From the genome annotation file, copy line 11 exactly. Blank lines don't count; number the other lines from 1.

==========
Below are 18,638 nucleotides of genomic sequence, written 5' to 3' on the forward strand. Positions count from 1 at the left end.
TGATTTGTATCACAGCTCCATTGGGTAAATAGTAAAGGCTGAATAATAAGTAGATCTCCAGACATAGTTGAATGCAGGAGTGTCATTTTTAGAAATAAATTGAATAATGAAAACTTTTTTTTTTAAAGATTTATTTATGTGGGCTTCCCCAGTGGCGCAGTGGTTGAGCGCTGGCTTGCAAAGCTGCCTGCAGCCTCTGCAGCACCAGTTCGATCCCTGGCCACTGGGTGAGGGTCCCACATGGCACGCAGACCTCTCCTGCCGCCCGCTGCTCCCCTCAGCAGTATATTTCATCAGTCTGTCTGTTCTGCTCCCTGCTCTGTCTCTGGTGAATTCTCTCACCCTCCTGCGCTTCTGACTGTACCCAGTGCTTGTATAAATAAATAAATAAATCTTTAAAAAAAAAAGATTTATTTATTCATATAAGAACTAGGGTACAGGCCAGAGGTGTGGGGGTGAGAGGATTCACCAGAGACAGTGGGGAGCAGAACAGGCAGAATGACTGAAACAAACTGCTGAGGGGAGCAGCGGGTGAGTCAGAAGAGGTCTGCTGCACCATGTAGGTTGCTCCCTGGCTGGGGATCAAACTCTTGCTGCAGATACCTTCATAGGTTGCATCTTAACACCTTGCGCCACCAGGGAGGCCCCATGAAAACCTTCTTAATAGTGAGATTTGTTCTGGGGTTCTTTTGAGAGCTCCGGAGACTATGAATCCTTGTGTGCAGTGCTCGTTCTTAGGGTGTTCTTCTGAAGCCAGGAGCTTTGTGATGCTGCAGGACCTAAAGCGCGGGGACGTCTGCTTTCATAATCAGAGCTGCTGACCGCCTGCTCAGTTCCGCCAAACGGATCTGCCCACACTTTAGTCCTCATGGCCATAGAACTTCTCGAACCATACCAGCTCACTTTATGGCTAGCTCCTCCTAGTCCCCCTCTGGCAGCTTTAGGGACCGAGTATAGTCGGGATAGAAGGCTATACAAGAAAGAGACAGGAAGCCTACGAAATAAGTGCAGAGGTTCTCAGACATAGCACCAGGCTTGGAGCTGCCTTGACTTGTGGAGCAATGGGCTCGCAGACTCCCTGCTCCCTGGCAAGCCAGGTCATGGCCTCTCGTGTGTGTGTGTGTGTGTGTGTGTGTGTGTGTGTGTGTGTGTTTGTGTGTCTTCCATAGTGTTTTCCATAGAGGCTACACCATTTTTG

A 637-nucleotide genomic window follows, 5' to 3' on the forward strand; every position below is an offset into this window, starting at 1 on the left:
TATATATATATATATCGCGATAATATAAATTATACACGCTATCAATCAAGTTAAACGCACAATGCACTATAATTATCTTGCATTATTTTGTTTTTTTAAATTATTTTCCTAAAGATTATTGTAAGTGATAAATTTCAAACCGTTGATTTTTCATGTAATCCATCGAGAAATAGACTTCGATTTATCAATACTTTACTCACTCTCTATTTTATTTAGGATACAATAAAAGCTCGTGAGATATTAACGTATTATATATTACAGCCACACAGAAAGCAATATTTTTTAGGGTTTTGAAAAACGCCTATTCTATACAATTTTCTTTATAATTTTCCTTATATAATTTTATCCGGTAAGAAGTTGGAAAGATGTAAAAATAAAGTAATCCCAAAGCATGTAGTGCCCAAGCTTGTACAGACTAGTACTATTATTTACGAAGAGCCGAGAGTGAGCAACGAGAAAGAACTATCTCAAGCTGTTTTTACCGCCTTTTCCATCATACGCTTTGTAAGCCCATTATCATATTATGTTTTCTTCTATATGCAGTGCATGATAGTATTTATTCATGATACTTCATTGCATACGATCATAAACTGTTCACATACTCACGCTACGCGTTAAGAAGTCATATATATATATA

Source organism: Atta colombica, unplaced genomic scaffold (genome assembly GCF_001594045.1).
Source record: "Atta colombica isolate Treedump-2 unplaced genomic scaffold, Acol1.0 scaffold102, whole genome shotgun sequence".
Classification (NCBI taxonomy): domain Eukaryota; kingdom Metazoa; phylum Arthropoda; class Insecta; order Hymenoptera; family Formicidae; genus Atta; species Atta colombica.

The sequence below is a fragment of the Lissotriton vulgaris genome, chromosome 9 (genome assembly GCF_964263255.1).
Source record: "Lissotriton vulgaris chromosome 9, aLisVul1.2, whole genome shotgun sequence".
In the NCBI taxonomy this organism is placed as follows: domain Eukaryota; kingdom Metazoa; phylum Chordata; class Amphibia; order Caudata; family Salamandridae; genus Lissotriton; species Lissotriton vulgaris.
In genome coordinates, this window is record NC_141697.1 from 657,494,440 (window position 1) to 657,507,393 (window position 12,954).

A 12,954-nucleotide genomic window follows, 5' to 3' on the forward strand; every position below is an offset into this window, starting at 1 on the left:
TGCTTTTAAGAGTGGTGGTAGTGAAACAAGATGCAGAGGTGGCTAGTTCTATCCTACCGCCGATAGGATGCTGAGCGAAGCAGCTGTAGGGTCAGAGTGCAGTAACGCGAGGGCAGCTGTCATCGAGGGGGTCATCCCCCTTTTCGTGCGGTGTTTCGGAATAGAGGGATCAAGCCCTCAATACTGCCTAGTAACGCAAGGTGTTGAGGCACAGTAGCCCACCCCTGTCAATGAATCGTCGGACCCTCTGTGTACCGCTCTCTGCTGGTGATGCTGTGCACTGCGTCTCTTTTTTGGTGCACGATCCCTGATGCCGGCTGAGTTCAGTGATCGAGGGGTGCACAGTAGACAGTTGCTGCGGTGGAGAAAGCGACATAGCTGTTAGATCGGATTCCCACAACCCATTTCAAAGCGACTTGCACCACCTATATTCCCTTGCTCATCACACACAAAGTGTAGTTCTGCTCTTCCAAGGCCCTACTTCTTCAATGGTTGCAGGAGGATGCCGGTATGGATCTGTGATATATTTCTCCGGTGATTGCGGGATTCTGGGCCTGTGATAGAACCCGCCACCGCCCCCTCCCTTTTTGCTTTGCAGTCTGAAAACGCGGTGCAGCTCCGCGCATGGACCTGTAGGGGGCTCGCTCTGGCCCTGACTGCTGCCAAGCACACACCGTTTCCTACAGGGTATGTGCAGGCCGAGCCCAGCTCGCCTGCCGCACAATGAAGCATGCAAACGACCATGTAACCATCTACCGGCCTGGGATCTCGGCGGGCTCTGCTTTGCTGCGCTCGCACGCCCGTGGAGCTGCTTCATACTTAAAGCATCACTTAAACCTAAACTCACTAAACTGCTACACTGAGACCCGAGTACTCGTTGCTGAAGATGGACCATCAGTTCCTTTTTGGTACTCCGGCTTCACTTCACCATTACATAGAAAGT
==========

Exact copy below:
In genome coordinates, this window is record NC_141697.1 from 657,494,440 (window position 1) to 657,507,393 (window position 12,954).